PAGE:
Another issue that causes more confrontation when Secondary Screening is not conducted in a timely and efficient manner is the safety of my valuables that are left unsupervised on the Xray bench for an extended period of time. Any request to have then supervised or returned while the process proceeds is denied.

The next problem that I encountered with the process and the one that broke the camels’ back for me was during Secondary Screening when a Security Officer using a Hand Wand started to concentrate on the metal zipper of the fly in my jeans. After 3 passes of the wand and 3 alarms I was advised by the Officer that he needed to “check my groin for anomalies” or in other words conduct a “Frisk search” and would I mind. Once again I complied with the request, and never having been asked or experienced this procedure before did I realise the mental anguish, the humiliation, the recrimination or the anger that I would suffer afterwards. This experience had a devastating effect on me the next time that I had to travel by aeroplane. So much so that I spent the whole day before I travelled stressing about approaching the Airport where it happened, and also when approaching some other  Airports where I have never had any confrontation.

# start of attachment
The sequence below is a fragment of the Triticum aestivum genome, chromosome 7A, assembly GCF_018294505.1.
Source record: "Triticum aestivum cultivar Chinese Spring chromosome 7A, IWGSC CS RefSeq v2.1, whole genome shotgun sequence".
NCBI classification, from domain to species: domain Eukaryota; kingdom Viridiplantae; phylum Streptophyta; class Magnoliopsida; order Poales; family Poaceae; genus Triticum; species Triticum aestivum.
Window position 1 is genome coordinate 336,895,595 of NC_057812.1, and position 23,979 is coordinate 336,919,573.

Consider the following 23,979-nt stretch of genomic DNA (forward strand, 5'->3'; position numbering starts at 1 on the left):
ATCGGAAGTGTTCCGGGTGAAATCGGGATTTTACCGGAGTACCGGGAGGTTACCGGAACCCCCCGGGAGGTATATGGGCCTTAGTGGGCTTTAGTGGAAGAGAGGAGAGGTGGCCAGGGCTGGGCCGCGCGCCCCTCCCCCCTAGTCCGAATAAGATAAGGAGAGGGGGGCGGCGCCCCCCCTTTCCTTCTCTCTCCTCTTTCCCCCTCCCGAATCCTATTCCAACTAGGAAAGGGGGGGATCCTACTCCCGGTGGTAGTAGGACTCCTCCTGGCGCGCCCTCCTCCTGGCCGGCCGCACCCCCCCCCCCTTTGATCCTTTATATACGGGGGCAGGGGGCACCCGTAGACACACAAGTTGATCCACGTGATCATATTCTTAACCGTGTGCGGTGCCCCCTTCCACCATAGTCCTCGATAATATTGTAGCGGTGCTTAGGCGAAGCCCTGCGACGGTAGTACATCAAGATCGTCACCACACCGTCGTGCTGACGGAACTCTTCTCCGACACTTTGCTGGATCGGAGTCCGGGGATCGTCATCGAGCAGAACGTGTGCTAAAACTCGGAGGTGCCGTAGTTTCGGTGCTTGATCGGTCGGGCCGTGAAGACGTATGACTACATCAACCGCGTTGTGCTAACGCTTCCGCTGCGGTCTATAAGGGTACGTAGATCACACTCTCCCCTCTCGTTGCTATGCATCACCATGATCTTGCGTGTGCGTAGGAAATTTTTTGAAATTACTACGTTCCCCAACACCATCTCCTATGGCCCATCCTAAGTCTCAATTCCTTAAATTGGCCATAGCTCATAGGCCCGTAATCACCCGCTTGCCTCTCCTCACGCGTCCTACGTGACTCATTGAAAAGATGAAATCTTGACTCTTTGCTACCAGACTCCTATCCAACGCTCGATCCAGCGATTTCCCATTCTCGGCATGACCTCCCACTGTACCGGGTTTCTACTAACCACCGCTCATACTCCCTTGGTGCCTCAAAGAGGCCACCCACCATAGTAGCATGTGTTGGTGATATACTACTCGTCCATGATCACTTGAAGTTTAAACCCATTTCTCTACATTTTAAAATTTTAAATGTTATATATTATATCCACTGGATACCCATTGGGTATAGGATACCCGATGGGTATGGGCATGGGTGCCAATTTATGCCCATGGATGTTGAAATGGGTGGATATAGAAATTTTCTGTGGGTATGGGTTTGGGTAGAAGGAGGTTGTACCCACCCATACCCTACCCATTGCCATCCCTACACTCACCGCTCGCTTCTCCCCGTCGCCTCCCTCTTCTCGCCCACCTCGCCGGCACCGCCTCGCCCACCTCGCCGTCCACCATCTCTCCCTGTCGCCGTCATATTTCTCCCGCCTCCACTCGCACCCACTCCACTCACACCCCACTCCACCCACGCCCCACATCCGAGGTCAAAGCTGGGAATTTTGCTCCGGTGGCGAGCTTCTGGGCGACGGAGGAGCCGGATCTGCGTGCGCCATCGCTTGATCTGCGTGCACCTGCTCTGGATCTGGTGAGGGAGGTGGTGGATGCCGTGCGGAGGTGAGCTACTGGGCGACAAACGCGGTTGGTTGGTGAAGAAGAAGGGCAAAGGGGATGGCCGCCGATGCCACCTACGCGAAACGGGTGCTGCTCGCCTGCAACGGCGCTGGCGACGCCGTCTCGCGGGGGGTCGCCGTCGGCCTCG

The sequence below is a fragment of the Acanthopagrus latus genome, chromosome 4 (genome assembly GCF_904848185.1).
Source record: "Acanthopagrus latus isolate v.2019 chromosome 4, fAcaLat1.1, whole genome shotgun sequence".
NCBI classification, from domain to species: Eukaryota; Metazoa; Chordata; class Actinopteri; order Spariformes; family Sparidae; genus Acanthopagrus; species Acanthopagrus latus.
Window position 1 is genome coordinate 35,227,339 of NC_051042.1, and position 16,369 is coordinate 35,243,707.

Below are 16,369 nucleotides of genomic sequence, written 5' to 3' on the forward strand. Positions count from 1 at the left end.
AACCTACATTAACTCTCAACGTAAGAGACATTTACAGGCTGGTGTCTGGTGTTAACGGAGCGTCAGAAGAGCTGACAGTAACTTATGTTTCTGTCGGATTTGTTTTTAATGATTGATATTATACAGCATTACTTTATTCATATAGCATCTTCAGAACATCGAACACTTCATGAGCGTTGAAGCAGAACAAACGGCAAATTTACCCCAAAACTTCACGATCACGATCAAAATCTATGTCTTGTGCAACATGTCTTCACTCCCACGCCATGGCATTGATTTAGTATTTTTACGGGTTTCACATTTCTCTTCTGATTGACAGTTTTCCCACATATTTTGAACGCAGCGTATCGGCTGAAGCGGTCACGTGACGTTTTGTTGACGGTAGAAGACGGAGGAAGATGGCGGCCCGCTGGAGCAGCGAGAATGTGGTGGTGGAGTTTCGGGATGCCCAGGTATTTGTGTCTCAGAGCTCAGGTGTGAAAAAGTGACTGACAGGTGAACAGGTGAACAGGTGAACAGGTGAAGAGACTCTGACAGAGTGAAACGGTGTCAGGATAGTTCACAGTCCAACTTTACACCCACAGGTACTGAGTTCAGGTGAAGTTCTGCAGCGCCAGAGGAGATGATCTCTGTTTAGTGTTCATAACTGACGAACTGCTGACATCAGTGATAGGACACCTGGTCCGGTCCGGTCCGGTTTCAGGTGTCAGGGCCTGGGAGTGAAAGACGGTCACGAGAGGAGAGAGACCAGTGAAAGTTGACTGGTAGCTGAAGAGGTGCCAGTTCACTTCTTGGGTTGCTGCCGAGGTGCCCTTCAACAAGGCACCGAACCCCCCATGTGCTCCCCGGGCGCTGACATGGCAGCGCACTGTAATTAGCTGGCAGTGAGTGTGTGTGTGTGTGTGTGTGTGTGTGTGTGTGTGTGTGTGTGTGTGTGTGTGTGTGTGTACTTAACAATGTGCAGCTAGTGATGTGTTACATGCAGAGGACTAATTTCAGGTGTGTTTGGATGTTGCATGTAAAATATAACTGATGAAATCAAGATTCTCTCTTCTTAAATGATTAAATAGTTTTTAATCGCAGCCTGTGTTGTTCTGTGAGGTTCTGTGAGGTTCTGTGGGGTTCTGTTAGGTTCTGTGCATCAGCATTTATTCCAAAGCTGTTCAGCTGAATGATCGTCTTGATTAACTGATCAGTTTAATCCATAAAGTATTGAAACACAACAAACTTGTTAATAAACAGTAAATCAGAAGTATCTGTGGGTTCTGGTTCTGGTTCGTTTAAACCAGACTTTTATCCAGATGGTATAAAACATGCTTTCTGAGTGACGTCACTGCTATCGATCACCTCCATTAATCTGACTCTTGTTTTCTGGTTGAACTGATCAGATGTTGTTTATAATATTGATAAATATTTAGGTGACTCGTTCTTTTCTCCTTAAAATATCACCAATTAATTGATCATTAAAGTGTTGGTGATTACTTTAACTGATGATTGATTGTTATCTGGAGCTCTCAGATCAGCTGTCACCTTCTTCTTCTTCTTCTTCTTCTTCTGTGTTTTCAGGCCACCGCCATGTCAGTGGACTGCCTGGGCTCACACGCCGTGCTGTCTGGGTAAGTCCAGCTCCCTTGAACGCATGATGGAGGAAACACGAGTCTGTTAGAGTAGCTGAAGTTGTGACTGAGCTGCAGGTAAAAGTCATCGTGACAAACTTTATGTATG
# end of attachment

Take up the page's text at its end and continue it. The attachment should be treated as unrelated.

Initially I complained to the Airport management where this incident occurred and because of an unsatisfactory response I then communicated with my local Federal MP, the Federal Minister for Transport, the Department of Home Affairs and other relevant Federal Government organisations until finally after almost one year of correspondence I managed to gain a full apology, an undertaking to improve the Screening process and most importantly, hopefully I gained sufficient knowledge about Screening Operations to be able to prevent highly invasive and unnecessary “frisk” searches of sensitive body areas for travellers that have metal prosthetics or implants that they cannot remove when undergoing Screening.